PB: Irony can be—and in the case of this novella, really is—a subtle tool, a way to show how life often doesnít work out how we intend it to. Sandraís daughter wanted Sandra to write about her life, but when she finds out Alice and her mother are sexually involved, sheís angry and worried and hurt. Sandra, though likable, isnít very appreciative of her daughter and it struck me that the elderly rarely are of their children. Itís just so hard to grow old and need help, itís lonely and frightening. Is Alice sort of a final gift to Sandra?
JM: Sandra and her daughter have never been close, and itís a concern for both of them, in a way, because Sandra is slated to spend her older, vulnerable years with her. And so Alice is a gift to Sandra in that she shows her that she can be vulnerable, that she can love, but itís a slap in the face to Sandraís daughter, who wonders where this Sandra was all her life. But sheís always been there—neither of them wanted to find her. But I hope that the reader is hopeful for mother and daughter in the end.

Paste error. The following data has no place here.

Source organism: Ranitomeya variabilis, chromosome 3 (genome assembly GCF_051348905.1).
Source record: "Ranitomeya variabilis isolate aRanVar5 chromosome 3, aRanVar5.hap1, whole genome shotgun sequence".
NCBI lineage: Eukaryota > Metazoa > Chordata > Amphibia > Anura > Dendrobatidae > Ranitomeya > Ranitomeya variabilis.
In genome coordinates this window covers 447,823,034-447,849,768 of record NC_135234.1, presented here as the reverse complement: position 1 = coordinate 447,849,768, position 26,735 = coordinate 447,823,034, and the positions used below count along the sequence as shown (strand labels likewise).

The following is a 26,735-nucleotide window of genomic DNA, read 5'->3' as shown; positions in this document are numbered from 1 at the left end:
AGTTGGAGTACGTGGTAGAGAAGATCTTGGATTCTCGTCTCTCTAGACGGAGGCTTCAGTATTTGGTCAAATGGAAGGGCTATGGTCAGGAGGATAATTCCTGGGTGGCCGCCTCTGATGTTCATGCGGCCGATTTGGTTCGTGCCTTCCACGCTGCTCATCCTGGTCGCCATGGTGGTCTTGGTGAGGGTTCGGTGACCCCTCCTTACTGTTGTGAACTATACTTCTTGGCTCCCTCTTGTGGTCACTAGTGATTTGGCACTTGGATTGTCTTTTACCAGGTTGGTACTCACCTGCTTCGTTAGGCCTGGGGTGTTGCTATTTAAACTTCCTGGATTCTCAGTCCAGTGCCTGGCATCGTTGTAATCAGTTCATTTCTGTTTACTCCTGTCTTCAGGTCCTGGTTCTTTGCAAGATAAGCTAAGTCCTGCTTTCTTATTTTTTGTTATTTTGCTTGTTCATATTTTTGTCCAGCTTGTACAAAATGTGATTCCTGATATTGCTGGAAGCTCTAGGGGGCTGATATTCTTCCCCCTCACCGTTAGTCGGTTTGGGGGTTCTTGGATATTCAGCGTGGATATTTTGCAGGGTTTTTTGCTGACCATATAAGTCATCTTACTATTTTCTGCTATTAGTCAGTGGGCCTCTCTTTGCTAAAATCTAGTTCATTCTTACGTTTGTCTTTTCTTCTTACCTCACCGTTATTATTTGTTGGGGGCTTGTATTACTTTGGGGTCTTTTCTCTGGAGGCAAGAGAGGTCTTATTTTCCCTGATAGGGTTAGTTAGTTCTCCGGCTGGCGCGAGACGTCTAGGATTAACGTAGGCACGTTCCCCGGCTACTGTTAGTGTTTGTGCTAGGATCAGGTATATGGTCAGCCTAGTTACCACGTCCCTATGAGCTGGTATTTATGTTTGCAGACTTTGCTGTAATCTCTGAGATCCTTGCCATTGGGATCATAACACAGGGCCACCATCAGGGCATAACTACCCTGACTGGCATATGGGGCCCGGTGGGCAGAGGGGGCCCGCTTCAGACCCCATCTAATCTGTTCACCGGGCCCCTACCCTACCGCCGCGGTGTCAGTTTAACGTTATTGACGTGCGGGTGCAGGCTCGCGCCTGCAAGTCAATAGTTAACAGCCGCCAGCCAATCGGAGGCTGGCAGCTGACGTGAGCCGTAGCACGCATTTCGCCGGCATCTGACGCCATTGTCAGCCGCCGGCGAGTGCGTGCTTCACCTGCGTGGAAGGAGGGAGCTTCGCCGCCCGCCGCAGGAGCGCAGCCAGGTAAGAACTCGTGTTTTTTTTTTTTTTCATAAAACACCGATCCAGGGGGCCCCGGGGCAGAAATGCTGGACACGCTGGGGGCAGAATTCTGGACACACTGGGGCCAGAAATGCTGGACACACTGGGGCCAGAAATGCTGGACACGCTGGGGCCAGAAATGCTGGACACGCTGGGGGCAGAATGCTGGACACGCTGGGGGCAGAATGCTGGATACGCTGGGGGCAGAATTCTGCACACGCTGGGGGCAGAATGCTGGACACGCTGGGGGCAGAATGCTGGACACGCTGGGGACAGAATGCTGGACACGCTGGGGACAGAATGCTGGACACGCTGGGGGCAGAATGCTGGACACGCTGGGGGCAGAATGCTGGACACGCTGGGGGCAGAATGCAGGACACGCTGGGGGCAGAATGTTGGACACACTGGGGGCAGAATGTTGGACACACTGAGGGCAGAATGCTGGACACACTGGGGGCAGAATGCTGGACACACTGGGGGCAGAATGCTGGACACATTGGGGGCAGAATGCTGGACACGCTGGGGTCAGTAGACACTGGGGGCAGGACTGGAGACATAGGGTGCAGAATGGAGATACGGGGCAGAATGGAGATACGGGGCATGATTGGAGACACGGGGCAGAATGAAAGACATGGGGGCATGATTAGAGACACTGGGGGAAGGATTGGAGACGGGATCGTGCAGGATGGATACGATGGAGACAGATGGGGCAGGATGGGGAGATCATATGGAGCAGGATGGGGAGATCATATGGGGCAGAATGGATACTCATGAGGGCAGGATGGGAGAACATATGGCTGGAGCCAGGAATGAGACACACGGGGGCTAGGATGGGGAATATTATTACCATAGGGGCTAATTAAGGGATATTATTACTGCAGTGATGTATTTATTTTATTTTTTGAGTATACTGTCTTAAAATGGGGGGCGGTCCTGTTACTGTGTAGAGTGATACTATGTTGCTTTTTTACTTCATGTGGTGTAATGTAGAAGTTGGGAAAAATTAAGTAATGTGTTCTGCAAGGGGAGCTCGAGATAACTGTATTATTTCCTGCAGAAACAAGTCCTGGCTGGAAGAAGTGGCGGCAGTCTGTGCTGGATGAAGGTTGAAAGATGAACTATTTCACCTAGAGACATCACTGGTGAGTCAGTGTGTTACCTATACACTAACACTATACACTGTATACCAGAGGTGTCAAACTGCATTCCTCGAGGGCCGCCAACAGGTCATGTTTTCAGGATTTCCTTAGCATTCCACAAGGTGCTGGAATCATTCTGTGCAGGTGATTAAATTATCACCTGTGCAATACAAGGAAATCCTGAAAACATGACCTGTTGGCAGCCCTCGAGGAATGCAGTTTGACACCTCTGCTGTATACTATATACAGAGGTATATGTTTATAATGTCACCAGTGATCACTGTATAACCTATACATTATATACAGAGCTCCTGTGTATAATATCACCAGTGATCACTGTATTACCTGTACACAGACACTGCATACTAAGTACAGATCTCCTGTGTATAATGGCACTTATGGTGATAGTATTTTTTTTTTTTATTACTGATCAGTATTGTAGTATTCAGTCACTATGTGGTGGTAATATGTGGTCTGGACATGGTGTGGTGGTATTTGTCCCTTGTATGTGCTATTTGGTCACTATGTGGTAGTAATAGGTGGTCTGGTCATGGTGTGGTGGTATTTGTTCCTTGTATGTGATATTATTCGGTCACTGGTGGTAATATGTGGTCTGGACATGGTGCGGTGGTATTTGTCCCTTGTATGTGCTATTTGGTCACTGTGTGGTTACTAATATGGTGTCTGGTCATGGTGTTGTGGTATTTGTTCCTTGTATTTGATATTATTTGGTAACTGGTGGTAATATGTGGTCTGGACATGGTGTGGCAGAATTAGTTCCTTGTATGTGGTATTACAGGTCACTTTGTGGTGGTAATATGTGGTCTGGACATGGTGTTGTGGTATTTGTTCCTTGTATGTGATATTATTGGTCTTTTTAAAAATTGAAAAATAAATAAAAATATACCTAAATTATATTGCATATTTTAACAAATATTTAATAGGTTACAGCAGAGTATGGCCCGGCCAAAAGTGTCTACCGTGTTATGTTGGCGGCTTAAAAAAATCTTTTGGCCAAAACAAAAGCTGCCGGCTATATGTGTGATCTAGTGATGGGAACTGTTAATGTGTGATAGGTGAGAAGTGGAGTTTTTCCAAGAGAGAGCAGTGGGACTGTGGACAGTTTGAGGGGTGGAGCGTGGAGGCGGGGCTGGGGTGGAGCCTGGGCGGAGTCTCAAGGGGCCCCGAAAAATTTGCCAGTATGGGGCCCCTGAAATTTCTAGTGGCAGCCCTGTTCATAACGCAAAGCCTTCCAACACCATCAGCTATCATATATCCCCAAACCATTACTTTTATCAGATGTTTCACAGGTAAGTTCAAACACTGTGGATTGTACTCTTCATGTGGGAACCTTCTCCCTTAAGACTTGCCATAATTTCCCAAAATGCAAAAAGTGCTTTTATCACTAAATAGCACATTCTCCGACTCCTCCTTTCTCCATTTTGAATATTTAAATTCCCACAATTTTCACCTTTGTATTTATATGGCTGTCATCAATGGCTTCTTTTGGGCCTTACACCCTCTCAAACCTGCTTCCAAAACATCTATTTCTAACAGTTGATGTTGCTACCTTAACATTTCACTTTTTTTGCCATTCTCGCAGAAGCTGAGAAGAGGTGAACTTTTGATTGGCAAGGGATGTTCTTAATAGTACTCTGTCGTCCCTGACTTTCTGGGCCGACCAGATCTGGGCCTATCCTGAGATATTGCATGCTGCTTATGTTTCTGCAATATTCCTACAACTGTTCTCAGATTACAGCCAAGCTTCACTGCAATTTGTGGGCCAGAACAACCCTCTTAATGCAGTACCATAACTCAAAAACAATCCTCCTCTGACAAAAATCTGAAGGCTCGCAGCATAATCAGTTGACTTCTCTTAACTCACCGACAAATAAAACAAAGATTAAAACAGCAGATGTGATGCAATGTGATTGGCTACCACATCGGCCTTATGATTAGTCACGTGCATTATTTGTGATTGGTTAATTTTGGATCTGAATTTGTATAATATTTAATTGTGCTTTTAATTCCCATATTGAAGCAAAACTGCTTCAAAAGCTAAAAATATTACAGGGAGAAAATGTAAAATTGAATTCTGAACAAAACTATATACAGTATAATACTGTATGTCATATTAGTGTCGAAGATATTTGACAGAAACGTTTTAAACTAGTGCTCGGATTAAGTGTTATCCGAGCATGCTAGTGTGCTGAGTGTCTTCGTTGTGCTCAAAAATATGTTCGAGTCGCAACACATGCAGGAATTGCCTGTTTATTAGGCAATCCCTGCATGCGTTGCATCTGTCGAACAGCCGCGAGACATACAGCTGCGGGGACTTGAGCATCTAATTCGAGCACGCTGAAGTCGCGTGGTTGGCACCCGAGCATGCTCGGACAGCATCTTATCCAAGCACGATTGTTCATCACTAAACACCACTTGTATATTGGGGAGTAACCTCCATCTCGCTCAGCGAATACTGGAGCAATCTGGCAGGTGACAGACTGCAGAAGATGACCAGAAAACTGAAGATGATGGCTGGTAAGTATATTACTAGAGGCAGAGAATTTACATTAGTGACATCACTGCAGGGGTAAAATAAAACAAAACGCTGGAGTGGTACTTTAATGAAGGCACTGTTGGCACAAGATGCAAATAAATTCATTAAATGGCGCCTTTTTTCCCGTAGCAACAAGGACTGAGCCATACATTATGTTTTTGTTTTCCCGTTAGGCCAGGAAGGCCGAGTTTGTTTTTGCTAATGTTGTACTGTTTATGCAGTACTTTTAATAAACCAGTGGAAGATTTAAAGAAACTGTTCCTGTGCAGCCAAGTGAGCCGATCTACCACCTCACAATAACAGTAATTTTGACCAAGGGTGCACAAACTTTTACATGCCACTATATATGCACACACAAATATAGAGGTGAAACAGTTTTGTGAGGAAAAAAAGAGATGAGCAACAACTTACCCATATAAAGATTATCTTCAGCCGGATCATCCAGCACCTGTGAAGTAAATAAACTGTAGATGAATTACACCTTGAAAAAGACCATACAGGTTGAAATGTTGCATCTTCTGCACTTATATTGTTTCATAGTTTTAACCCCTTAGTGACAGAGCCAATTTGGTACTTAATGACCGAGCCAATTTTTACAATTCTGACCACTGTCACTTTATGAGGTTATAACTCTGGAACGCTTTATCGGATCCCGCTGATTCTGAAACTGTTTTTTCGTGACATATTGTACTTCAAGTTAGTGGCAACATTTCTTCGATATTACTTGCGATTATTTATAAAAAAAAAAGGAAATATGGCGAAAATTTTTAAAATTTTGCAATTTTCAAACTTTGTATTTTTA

I think both the young and the old tend to underappreciate the other. Neither thinks the other understands their unique challenges, but we all sort of go through the same things. It was sort of a challenge to me, coming from a close-knit family, to write about a mother and daughter who arenít close, and to write it from the motherís point of view. But I understand their fear and pride in not extending the olive branch. Iíve seen so many broken families operate on this principle. And I feel so sad for them. It was hard to write Sandra and her daughter without wanting to make them kiss and make up at some point, but they never do.